While on a road trip in France, Rex (Gene Bervoets) and Saskia (Johanna ter Steege), stop for a break at a roadside service station. When she goes off to buy a couple of drinks, she vanishes leaving no clues as to her whereabouts. Three years later and Rex, now in a relationship with Simone (Bernadette Le Saché), receives taunting postcards from Saskia’s abductor Raymond (Bernard-Pierre Donnadieu), that draws him into a dangerous game of cat and mouse.
The Vanishing investigates the damaging and infectious nature of obsession. Raymond’s actions are the injury that sparks Rex’s obsessive drive to find out what happened to Saskia. For Raymond, his obsession, having already identified himself as having sociopathic tendencies, is an answer to a question that ironically emerges out of innocence. After his daughter sees him save a girl from drowning and calls him a hero, he feels the impulse to answer the question whether his heroism is genuine? The film echoes an idea, or a warning in Swiss psychoanalyst C.G. Jung’s writing about the conflict of consequences – how a positive action can yield a negative outcome.
It’s a fitting moment to recall the words of the dramatist David Mamet: “The main question in drama, the way I was taught, is always, ‘What does the protagonist want?’ That’s what drama is. It comes down to that. It’s not about theme, it’s not about ideas, it’s not about setting, but what the protagonist wants.” The drama of Sluizer’s film is primarily driven by what the characters want, and the themes and the ideas emerge from their desires.
The Vanishing is a contemporary parable, a cautionary tale of the dangers of our impulsive desires or emotions, the perils of exploring ourselves and the disruptive and dominating force of the shadow complex. It’s also about the need for closure or resolution on the past, without which the present and future is susceptible to disruption. An entertaining piece of filmmaking, Sluizer does not pander to these themes and ideas, rather he tells a story with a deliberate approach to the thriller genre that still retains an originality.
Cédric Kahn’s 2004 thriller Red Lights, is similarly about a wife who vanishes, and not a girlfriend, that makes it a fitting comparative work. There is however a key difference what follows the disappearance. Kahn chooses to stay with the husband Antoine (Jean-Pierre Darroussin) after he leaves the bar and finds his wife missing, while Sluizer after a frantic but futile search, chooses Raymond as the focus of the story. Typically, the suspense hinges on the pursuit, and while there is still a search to find the man behind the taunting postcards, the bared bones adrenaline fuelled effort to discover the fate of the missing woman is absent. Instead, The Vanishing‘s interest is in observing the sociopath – seeing him at home and at work, and watching him hone his method of entrapment. Yet as much as the focus shifts to Raymond, in keeping with Mamet’s assertion, the protagonist re-emerges, because the emotion in the drama lies in Rex’s obsessive quest.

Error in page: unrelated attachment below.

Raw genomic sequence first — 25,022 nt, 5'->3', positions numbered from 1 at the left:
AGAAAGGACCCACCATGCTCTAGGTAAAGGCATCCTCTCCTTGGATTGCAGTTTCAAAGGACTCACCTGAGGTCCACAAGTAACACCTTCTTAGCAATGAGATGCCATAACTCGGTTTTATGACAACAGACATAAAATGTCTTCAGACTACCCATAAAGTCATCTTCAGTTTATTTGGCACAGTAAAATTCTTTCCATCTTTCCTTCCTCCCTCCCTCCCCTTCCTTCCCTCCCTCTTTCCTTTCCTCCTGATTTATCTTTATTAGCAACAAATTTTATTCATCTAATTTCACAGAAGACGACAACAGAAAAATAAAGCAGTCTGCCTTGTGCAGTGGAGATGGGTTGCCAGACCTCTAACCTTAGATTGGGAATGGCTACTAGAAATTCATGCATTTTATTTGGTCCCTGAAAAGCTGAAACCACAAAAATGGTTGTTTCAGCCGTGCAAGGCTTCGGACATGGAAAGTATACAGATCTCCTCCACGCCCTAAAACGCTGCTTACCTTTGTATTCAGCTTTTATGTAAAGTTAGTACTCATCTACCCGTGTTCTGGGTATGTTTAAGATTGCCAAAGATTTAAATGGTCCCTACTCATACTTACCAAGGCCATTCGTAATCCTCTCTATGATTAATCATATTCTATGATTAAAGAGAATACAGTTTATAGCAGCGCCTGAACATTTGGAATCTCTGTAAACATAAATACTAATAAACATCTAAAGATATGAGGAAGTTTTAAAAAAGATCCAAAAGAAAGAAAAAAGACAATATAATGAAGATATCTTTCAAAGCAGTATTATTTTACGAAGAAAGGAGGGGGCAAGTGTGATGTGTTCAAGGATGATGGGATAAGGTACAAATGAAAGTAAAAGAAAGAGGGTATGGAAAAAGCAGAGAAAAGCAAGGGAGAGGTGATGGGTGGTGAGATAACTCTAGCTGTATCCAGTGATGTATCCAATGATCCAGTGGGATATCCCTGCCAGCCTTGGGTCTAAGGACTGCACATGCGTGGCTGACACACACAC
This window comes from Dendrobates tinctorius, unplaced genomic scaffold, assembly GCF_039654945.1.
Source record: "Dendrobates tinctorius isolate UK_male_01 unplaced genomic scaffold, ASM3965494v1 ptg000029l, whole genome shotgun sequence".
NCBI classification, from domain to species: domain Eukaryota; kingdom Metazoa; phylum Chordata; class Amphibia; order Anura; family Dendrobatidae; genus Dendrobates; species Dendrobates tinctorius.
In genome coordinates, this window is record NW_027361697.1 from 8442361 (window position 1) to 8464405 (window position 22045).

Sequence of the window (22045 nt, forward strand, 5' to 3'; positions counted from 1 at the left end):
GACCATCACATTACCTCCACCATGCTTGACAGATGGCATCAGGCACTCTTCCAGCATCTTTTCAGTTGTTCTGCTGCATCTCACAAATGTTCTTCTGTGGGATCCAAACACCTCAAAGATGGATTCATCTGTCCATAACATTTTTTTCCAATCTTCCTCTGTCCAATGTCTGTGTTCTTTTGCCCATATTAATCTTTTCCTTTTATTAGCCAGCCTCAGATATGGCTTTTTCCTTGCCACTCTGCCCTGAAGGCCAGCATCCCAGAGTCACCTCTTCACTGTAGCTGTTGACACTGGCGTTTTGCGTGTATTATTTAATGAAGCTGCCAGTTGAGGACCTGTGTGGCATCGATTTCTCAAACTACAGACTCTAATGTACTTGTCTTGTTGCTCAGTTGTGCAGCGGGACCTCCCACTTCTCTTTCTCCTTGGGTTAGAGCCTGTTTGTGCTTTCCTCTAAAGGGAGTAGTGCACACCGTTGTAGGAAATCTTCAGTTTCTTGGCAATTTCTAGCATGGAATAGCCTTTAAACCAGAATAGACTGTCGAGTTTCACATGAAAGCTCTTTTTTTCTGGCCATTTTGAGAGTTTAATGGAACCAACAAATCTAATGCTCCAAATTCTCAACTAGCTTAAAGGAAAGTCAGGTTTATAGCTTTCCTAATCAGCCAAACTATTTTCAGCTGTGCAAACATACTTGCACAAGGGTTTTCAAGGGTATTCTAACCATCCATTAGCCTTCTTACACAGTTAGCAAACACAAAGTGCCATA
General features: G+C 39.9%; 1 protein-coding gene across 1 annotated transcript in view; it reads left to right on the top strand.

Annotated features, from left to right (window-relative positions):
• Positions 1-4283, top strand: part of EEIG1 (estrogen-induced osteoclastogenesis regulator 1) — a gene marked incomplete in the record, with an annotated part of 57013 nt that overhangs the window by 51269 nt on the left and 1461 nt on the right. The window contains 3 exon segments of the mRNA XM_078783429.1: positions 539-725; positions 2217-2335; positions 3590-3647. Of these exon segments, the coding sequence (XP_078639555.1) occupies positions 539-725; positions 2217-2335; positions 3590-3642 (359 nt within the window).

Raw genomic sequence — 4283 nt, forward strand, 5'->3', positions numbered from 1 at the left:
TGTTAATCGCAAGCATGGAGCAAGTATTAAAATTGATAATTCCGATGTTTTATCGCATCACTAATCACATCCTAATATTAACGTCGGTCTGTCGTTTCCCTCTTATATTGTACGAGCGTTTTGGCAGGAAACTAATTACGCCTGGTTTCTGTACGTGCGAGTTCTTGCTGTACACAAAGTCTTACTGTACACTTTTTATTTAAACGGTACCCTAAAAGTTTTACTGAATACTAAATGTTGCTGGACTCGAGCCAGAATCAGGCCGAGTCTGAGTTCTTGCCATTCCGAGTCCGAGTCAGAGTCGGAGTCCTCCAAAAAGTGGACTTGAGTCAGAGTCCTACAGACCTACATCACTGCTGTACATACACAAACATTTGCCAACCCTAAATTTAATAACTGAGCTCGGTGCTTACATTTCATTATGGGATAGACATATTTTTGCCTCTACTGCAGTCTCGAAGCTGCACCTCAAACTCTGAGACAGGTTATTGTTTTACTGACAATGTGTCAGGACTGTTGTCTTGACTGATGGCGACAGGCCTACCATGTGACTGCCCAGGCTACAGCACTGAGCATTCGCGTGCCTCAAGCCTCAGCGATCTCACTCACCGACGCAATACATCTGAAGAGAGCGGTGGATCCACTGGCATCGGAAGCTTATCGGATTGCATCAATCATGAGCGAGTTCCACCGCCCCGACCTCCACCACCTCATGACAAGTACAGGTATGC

Important to also note is that Raymond’s experiment to test the legitimacy of his heroism recalls Alfred Hitchcock’s Rope, that centred on two young men’s attempts to commit the perfect murder. Hitchcock contradicts the protagonist’s desire as an exclusive source of the drama, in a way that The Vanishing still falls back on the plight of the so-called good character. Together Sluizer and Hitchcock through their respective narratives of immoral experiments, confirm and challenge Mamet’s theory.
The second act lacks the suspense common with this type of story, although a tension is present in certain scenes when Rex tries to find Raymond. Sluizer effectively creates tension by allowing us to catch glimpses of Raymond – on a VHS recording of a crowd with his daughter, or in the distance, even positioning the camera behind Rex that creates a tension by showing us how near, yet how far Rex is from finding him. These subtle touches work and elevate the artistry of the film, before it evolves into a game of cat and mouse in the third act.
Donnadieu’s performance neutralises the lack of traditional suspense – Raymond is a compelling subject for our gaze. Watching the abduction routine unfold time and again, a work in progress, Sluizer conveys a genuine terror because nothing is instinctive, it’s methodically plotted and perfected. And the ending should resonate viscerally with a contemporary audience amidst social justice protests and frustrations with narcissistic American and British political administrations. Rex’s fate is a possible metaphor for how many people across the world are feeling.
The Vanishing is available on VoD, DVD and Blu-ray from Monday, June 8th.